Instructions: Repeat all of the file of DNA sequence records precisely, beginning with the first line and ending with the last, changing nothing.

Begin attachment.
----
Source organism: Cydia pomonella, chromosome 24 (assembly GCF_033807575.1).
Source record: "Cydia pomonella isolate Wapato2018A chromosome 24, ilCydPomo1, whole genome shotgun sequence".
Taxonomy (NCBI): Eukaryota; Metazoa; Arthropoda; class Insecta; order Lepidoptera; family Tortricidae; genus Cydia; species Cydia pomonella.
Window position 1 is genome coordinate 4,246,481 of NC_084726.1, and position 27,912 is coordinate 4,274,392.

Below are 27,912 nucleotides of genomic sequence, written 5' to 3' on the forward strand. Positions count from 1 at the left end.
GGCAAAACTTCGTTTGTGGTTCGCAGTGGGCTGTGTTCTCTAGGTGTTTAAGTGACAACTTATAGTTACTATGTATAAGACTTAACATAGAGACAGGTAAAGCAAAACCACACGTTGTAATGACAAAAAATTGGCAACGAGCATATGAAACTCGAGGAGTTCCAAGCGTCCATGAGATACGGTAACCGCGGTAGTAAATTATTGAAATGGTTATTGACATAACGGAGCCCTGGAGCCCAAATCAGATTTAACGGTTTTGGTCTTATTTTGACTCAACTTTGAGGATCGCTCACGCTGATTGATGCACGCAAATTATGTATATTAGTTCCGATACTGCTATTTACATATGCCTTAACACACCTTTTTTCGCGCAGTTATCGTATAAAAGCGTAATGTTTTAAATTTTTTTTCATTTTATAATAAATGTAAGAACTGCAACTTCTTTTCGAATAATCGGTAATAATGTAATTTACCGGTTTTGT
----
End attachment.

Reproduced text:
Source organism: Cydia pomonella, chromosome 24 (assembly GCF_033807575.1).
Source record: "Cydia pomonella isolate Wapato2018A chromosome 24, ilCydPomo1, whole genome shotgun sequence".
Taxonomy (NCBI): Eukaryota; Metazoa; Arthropoda; class Insecta; order Lepidoptera; family Tortricidae; genus Cydia; species Cydia pomonella.
Window position 1 is genome coordinate 4,246,481 of NC_084726.1, and position 27,912 is coordinate 4,274,392.

Below are 27,912 nucleotides of genomic sequence, written 5' to 3' on the forward strand. Positions count from 1 at the left end.
GGCAAAACTTCGTTTGTGGTTCGCAGTGGGCTGTGTTCTCTAGGTGTTTAAGTGACAACTTATAGTTACTATGTATAAGACTTAACATAGAGACAGGTAAAGCAAAACCACACGTTGTAATGACAAAAAATTGGCAACGAGCATATGAAACTCGAGGAGTTCCAAGCGTCCATGAGATACGGTAACCGCGGTAGTAAATTATTGAAATGGTTATTGACATAACGGAGCCCTGGAGCCCAAATCAGATTTAACGGTTTTGGTCTTATTTTGACTCAACTTTGAGGATCGCTCACGCTGATTGATGCACGCAAATTATGTATATTAGTTCCGATACTGCTATTTACATATGCCTTAACACACCTTTTTTCGCGCAGTTATCGTATAAAAGCGTAATGTTTTAAATTTTTTTTCATTTTATAATAAATGTAAGAACTGCAACTTCTTTTCGAATAATCGGTAATAATGTAATTTACCGGTTTTGT